European Commission adopts successor to Privacy Shield data transfer treaty

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The European Commission has adopted a successor to the Privacy Shield data transfer treaty. The EU-US Data Privacy Framework should allow data from European citizens to be stored in the US. New in the treaty are guarantees about security in the US.

The European Commission adopted the treaty, which now allows American tech companies to store data of European citizens in the US. That is what the Privacy Shield Treaty used to be for, but it was declared illegal by the European Court of Justice in July 2020. Since then, Europe and the United States have been working on a successor, which now exists with the Data Privacy Framework.

The Data Privacy Framework must solve the problems that the Court saw in Privacy Shield. This mainly concerns the protection of data on American servers. The biggest problem with Privacy Shield was that US intelligence services could access the stored data under certain conditions. This has been resolved since October last year by an executive order that President Joe Biden signed. The order ‘Enhancing Safeguards for United States Signals Intelligence Activities’ sets limits on what intelligence services are allowed to collect and increases supervision of those intelligence services.

The Data Privacy Framework contains a number of safeguards that the US and specifically the intelligence services must adhere to. In the event of complaints, citizens no longer have to prove that their data was collected in the first place. This means that citizens can file objections in Europe and do not have to do so in the US. This can be done via the European Data Protection Board, the European umbrella organization of privacy regulators. The framework also states which legal process must be followed in that case. The treaty enters into force this week. After a year, the European Commission will investigate whether this is still up to date and whether any changes or improvements to the treaty are necessary.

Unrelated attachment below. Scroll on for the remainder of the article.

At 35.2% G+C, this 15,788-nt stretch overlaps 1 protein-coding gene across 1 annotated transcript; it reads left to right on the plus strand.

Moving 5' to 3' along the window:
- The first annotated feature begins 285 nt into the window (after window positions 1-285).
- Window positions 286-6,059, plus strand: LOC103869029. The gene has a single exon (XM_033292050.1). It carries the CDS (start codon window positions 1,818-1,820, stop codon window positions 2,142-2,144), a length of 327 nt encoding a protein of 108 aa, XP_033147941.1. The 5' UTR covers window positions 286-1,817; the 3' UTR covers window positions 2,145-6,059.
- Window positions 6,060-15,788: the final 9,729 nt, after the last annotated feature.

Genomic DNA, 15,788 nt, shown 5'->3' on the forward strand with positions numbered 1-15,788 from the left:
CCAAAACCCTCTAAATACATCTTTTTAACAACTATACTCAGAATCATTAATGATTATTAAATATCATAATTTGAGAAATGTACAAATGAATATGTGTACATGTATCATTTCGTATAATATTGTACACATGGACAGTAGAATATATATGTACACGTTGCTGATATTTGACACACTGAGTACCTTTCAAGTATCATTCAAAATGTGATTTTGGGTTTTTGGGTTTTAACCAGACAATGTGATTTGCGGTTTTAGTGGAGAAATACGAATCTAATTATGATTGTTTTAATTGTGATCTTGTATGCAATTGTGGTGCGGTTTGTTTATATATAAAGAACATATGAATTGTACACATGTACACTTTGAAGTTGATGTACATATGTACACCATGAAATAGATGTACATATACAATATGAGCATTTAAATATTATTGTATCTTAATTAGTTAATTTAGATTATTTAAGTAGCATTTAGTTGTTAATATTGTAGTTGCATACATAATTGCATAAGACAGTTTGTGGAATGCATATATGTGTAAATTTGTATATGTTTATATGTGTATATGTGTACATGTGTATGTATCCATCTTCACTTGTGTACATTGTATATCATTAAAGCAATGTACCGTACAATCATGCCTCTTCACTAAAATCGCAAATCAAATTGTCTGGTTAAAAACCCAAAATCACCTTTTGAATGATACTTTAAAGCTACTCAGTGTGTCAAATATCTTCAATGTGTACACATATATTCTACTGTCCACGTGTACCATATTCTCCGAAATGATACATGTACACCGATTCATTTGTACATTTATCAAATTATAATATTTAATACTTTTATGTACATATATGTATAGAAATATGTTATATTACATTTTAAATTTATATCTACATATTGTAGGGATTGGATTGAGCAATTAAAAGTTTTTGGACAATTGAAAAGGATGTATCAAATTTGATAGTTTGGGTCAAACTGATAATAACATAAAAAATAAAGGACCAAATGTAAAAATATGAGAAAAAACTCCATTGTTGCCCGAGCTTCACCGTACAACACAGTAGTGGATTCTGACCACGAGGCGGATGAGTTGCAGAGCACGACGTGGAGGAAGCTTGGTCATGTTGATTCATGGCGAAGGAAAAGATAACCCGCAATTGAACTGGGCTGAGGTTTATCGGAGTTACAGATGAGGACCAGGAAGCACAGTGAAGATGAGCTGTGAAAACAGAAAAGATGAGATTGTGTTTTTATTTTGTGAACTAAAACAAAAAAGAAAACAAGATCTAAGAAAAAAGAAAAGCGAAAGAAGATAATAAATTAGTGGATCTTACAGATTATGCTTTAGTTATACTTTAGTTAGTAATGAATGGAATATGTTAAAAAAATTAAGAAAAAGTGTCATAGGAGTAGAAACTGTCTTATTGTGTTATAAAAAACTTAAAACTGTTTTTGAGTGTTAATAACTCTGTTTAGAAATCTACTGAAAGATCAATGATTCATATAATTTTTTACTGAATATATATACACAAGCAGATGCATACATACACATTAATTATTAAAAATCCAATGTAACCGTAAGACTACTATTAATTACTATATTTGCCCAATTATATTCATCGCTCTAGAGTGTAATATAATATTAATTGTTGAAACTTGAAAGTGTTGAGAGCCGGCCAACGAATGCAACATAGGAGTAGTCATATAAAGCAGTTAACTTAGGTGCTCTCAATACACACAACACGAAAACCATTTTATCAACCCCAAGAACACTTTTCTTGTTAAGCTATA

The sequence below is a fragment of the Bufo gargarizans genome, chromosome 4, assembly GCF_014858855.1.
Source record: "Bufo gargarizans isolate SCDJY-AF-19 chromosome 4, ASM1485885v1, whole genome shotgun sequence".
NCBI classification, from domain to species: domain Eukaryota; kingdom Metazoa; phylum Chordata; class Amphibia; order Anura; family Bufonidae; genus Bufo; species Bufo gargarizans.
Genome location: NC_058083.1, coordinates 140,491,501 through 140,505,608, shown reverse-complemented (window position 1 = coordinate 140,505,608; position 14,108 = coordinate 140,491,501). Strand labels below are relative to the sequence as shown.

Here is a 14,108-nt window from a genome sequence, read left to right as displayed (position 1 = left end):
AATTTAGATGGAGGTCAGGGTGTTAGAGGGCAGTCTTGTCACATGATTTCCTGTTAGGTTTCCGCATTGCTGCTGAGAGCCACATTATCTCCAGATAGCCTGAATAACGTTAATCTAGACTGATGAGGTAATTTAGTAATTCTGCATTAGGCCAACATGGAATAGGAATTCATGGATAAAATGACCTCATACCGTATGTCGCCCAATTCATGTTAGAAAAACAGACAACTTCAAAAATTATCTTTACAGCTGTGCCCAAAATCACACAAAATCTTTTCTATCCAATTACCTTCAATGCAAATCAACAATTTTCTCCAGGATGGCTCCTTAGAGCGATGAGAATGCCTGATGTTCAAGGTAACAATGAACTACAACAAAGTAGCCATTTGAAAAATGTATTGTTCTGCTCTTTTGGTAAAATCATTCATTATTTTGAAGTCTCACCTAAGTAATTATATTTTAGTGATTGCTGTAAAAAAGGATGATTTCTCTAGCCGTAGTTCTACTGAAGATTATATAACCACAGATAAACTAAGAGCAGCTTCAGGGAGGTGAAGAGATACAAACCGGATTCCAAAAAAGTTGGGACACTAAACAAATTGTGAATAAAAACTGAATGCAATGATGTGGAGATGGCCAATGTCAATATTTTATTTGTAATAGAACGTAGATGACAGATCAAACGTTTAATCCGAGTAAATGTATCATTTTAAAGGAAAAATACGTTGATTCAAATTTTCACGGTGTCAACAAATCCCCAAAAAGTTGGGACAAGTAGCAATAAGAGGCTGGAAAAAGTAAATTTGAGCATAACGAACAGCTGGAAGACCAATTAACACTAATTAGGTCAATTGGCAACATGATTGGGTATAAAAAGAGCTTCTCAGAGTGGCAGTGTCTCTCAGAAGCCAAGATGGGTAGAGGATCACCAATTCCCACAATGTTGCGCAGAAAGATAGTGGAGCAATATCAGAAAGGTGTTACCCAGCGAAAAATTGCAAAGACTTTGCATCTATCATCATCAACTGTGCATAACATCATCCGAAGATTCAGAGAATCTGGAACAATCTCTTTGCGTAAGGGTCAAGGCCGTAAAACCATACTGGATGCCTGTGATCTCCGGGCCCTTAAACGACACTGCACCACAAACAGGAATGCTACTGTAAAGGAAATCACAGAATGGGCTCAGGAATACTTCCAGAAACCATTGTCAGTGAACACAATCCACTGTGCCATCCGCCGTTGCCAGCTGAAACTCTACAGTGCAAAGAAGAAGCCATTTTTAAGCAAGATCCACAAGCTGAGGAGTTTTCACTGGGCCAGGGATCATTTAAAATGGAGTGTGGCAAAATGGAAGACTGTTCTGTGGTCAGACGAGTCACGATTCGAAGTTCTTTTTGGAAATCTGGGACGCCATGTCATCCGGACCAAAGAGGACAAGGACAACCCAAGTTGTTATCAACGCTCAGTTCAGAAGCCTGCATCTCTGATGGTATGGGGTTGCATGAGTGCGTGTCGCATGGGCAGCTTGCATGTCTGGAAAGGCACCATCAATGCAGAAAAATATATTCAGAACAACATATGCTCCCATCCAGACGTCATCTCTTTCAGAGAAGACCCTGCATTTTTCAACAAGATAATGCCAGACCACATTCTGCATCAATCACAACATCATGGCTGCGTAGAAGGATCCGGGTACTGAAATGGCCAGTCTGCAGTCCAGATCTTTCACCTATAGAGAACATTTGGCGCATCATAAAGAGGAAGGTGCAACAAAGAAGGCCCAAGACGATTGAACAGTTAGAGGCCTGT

The new treaty marks a new, important step in the long legal battle between Europe and privacy activist Max Schrems. He has been fighting against data transfers with his noyb foundation for several years. It was his case that ultimately shut down Privacy Shield. Schrems says in a comment disagree with the new treaty. He thinks that this will be returned to the European Court ‘within a few months’. Schrems calls the Data Privacy Framework ‘largely a copy of the failed Privacy Shield’. There would be “little change in US law or the EU’s approach” to the treaty.

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